The catch for the day was as follows: Great Spotted Woodpecker 1; Magpie 1; Blue Tit 13(8); Great Tit 7(3); Long-tailed Tit (1); Dunnock 2(2); Meadow Pipit 3; Robin (3); Redwing 26; Song Thrush 3(1); Goldcrest 1; Starling 7; Chaffinch 15(3); Greenfinch 20; Yellowhammer 2; Reed Bunting 3.  Totals: 104 birds ringed from 14 species and 21 re-trapped from 7 species. A grand total of 125 birds processed from 16 species.

Another fantastic catch overall; 26 Redwing takes the total ringed on site this winter to 84. The Magpie was a good bird. Some people often unfairly and unjustly vilify them for no good reason, but they are beautiful birds close-up. Catching two Yellowhammer were also a highlight. So far, they have been missing from the catch this winter and I haven’t seen any on site; so catching these two was reassuring that they are still present in the area.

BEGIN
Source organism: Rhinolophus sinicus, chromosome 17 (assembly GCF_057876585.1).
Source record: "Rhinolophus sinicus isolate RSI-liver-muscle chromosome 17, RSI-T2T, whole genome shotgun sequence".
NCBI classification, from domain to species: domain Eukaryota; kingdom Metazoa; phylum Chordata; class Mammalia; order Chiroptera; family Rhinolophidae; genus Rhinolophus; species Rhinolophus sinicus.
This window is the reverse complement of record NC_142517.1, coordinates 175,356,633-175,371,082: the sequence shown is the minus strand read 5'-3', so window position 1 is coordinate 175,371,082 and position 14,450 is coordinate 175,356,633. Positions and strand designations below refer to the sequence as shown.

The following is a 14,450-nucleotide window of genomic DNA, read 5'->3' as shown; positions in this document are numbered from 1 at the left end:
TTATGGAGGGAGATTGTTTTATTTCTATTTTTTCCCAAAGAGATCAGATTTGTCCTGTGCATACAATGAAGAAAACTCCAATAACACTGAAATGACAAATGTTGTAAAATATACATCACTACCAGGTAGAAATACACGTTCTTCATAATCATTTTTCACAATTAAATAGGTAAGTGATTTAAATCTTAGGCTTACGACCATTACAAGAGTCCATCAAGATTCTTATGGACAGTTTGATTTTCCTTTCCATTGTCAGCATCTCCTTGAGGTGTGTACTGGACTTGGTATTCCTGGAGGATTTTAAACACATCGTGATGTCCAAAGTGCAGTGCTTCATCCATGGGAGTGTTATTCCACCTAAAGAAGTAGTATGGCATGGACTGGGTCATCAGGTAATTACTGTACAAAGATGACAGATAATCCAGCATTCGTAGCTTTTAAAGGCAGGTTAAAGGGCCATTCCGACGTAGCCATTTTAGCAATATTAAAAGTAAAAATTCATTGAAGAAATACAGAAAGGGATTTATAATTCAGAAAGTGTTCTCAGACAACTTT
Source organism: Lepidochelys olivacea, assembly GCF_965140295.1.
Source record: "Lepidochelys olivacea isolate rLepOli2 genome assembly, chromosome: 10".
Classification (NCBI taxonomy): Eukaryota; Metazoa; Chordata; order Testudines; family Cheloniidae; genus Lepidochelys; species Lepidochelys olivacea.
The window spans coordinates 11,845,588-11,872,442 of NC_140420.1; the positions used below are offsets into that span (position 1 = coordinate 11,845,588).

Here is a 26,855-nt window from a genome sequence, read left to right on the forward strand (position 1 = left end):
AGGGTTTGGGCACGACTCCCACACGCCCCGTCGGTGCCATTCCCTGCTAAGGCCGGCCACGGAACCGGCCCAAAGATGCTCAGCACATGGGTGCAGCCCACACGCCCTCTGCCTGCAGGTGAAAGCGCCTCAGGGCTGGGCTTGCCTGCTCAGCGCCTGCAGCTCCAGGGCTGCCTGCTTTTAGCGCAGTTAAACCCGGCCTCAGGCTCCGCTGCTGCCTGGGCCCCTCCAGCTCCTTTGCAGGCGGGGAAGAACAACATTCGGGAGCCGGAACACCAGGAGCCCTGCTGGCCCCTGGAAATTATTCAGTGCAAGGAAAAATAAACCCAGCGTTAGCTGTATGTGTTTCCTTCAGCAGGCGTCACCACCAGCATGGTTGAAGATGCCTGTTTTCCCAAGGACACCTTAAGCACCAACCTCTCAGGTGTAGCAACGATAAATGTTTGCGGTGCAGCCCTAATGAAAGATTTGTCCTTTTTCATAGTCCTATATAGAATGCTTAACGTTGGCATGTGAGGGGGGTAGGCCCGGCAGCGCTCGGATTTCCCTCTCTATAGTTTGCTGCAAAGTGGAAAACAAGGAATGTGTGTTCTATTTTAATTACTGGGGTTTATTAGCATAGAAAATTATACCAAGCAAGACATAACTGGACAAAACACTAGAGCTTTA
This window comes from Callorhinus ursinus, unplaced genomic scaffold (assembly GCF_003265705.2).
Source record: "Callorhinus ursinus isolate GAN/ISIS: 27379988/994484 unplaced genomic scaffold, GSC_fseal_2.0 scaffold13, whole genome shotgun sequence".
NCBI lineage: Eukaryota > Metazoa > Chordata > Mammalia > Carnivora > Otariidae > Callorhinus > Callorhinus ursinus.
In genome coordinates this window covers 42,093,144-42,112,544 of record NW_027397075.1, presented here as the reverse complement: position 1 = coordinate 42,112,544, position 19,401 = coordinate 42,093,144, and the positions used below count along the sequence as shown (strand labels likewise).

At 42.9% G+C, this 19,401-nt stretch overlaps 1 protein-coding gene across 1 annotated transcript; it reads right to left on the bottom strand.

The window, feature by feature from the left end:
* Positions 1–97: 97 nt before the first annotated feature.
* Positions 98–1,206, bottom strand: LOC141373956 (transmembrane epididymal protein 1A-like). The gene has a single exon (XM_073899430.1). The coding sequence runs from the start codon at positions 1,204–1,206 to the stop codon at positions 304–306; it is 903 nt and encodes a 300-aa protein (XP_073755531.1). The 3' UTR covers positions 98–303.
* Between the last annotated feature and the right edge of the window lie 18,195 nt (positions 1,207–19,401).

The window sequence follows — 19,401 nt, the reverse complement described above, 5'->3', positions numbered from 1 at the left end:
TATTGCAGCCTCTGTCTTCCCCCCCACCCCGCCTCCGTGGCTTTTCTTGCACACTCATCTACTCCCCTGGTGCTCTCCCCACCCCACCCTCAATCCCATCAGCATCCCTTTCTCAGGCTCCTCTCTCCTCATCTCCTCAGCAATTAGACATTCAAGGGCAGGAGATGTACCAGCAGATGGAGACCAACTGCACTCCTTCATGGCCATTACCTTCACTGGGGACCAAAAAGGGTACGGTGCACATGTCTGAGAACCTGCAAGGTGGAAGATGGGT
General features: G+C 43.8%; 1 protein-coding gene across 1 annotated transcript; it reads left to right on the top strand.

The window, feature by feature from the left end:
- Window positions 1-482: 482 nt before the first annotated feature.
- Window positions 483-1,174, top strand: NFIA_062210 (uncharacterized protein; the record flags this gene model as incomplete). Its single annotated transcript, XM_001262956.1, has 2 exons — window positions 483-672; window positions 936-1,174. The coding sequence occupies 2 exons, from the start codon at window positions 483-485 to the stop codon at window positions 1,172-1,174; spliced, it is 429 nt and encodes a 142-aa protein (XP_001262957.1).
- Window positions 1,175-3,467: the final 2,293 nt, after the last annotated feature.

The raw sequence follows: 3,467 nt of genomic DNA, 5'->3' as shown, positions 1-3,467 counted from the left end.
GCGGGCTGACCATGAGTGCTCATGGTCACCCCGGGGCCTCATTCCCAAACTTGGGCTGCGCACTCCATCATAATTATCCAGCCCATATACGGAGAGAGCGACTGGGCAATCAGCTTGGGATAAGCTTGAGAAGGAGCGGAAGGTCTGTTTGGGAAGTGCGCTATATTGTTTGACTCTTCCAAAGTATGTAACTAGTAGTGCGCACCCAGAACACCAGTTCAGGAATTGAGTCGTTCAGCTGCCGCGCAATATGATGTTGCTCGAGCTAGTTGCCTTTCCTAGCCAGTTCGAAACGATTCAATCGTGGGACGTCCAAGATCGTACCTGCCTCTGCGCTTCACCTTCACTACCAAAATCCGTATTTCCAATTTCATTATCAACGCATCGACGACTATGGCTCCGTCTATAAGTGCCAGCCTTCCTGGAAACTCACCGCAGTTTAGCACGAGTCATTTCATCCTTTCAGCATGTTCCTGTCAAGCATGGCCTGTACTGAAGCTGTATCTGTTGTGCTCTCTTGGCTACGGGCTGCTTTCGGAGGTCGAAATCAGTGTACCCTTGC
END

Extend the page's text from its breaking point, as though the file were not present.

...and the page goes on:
It is always amazing to see the number and variety of birds thriving on this farmland site. I have said this time and time again, but farmers like this are a shining example of how to farm effectively but in a way that in sympathetic to wildlife. It is a pleasure to be able to help monitor the birdlife on site.

Andrew Bray: Lacock Allotments

I set up a single 12m net in the dark and started my round shortly afterwards but there were no birds in the net until 07:40.  There were only 2 Robins then, but the day got better thereafter.  The sun started to shine through, but it remained very cold.  At 08:00 I ringed a new male Nuthatch and retrapped another later.  They were clealy males: the colour under the wing and on the under-tail coverts is brick red.  As usual there were a lot of Blue and Great Tits!